Author Topic: QB PCP (long)  (Read 6077 times)

Offline ribbonstone

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QB PCP (long)
« on: March 18, 2010, 02:41:45 PM »
They really tried for power too hard.

Out of the box, the  .177 QB PCP looks good; finish and stocking is much better than the QBs of just a couple of yeas ago.  The new 3K air tube isnt quite as nicely finished  as the China made parts, the  polish isn't as good and the blue seems thinner, but only time will tell how well it wears.

CLICK ON PIX TO ENLARGE

This is the gun just as it came out of the box,,,no buffing or oiling, exactly as it was shipped.

If you insist on a Discovery comparison, then over all the polish and blue of the QB is a little ahead of the Discovery but not enough to get excited about, and if the air tube blue on the QB wears quickly, then the Discovery would be ahead.  Stock of the QB is much better shaped for a full sized adult, has a nicer line and feel, and although of some Asian crap wood, this example has a nice grain under the toe-nail polish type finish.

Basically, as many of the QB78 co2 parts as possible were used.  The adjustable QB78 trigger, receiver, bolt, barrel, stock, etc.  Everything except the air tube, fill assembly, some screws, and some valve parts are pure QB.

Stock is cut for the barrel band and the barrel slotted, but the barrel band is used near the muzzle and not in the traditional spot, so these cuts do not serve a function on the PCP version (although I was glad to see them as I did use them with a 2nd band).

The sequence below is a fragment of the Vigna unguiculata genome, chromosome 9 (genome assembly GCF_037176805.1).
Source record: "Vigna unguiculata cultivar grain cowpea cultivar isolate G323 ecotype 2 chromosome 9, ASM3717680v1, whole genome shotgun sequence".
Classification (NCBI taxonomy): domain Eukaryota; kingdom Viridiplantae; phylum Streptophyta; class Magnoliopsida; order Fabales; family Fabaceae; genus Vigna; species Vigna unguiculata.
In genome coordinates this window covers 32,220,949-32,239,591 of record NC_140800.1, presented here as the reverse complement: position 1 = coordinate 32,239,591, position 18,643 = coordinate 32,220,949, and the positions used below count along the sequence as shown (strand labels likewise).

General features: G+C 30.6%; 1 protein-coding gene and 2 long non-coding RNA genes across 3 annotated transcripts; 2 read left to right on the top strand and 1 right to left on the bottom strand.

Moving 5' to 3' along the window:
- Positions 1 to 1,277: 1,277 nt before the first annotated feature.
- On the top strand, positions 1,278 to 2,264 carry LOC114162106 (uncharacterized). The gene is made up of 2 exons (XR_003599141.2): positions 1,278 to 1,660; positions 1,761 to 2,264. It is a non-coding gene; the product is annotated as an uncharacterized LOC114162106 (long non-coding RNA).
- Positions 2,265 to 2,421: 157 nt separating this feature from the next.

There are two added valve retention screws.  This is nice, but remember that the QB system has a large steel ring inside the tube the valve butts up against.  This ring takes the large stock bolt from below and the breech screw from above, so its pretty well retained even without the addition of the two added screws.

Not shown, the stock valve retention screw is replaced, and oddly it takes a different sized allen key than the two visible valve retention screws.

Going to have to guess on air volume  The tube is a little shorter than a Discovery, so the volume is probably close to 125CCs.


First test:
I did run a few patches through the bore, but no other prep.  Filled to 205BAR (almost 3K).

Bolt is very hard to close due to major spring tension but was smooth enough to show someone had gotten most of the worst burrs out of the system.

TEST:
.177 10.6gr. Kodiak

956fps
953fps
951fps
930fps
921fps
912fps
TEST HALTED!

That spring tension to the striker is set way-way too high.  When the vel. drops from the first shot at max. pressure, the spring tension is too much.  If this gun could be filled to 3.5K, it maight make for a decent shot count, but as it is, THE SHOT COUNT SUXS.

But it does get decently close to the advertized velocity.  If it can get 950fps with 10.6gr. pellets (for  21.2 foot pounds) it will get about 1150fps with light weight LEAD pellets.


OBSERVATIONS:

1.   The bolt is hard to close because the spring tension to the striker is way-way high.  Higher than can be used with a 3K fill.
2.   Its loud.